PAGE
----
Raffi and Seven are the only other returning main cast members outside of Jean-Luc featured prominently in Star Trek: Picard Season 3, and there's a lot to say about both. Seven is officially in Starfleet and on the U.S.S. Titan working for Captain Liam Shaw, and Raffi is deep undercover trying to find information about a developing situation in the criminal underworld.
Things are happening with both characters, and I'd argue more than we've seen in previous seasons. Season 3 gives prominent roles in the story, with the potential to have a major impact on the season as it progresses. Here's hoping they do and survive beyond this season for more adventures in the Star Trek universe.
The New Characters Are Immediately Interesting
Don't get me wrong, I have nothing against Elnor, Rios, Jurati and Soji. That being said, it took a while for those characters to grow on me, and by the time I formed any attachment to them, they were gone by the end of Picard Season 2. It's not uncommon for me to take some time to love Star Trek characters, so I thought nothing of it. That is, until I met some of the new characters in Season 3, who are instantly likable.
Todd Stashwick's Captain Liam Shaw is a certified asshole, but not because he's wrong. He's dead on about Riker and Picard and their personalities during the dinner scene, but that doesn't mean I can't think he's a dick for being a thorn in their secret plan. His being a heel to their goals makes this season so much better from the jump.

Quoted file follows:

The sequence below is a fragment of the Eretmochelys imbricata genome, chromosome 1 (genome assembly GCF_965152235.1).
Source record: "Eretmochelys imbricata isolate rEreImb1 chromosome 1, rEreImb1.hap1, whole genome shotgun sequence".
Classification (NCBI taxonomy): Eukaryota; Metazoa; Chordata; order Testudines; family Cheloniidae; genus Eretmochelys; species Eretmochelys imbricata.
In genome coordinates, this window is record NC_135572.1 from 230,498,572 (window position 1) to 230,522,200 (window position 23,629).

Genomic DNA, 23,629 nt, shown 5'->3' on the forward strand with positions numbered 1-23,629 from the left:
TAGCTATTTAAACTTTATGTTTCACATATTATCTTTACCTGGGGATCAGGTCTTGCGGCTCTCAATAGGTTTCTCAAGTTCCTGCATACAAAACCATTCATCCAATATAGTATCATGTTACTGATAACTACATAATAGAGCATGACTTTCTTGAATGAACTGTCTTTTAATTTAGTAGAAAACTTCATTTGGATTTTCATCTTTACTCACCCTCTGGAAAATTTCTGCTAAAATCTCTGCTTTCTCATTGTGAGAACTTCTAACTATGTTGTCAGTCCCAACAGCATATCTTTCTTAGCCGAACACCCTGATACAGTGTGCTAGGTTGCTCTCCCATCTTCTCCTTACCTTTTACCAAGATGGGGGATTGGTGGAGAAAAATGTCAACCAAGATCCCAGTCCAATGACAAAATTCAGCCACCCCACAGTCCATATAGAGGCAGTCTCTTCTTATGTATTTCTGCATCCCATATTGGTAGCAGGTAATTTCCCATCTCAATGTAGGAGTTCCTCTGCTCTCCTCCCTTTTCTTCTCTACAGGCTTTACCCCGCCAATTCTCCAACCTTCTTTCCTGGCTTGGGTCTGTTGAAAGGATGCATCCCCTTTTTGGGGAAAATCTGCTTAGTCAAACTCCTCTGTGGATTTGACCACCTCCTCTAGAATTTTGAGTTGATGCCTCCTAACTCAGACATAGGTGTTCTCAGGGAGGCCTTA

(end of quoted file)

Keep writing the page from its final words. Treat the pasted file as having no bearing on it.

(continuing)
I also need to give it up for Ashlei Sharpe Chestnut, who crushed it in her introduction as Sidney La Forge. Her first meeting with Picard made her instantly lovable to me, and I'm already ready for her to have more adventures. There's a connection with these characters I've instantly formed that I didn't have with others, and I think that's really special.
Picard Season 3 Feels Like A Better Mix Of TNG And Modern Star Trek
Star Trek: Picard Season 3, from the opening credits, feels like a better marriage of The Next Generation and modern Trek. This isn't because the series reverts back to the TNG style, however. It's the little changes in the music, the text and just having the cast of TNG more present that really blends it all perfectly, and it's surprising how simple that was to do.
Make no mistake though, while Picard Season 3 uses nostalgia to great effect, this story is great and shows immediate promise. To me, it feels like a TNG movie, but obviously not Nemesis. This story can't emulate the past too heavily or it'll fail its mission to give the cast the proper sendoff they deserve.
Star Trek: Picard Season 3 airs new episodes Thursdays on Paramount+ (opens in new tab). Tune in for what should be the final adventure for Picard and his crew, and perhaps the start of something greater for the other new characters.
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Mick likes good television, but also reality television. He grew up on Star Wars, DC, Marvel, and pro wrestling and loves to discuss and dissect most of it. He’s been writing online for over a decade and never dreamed he’d be in the position he is today.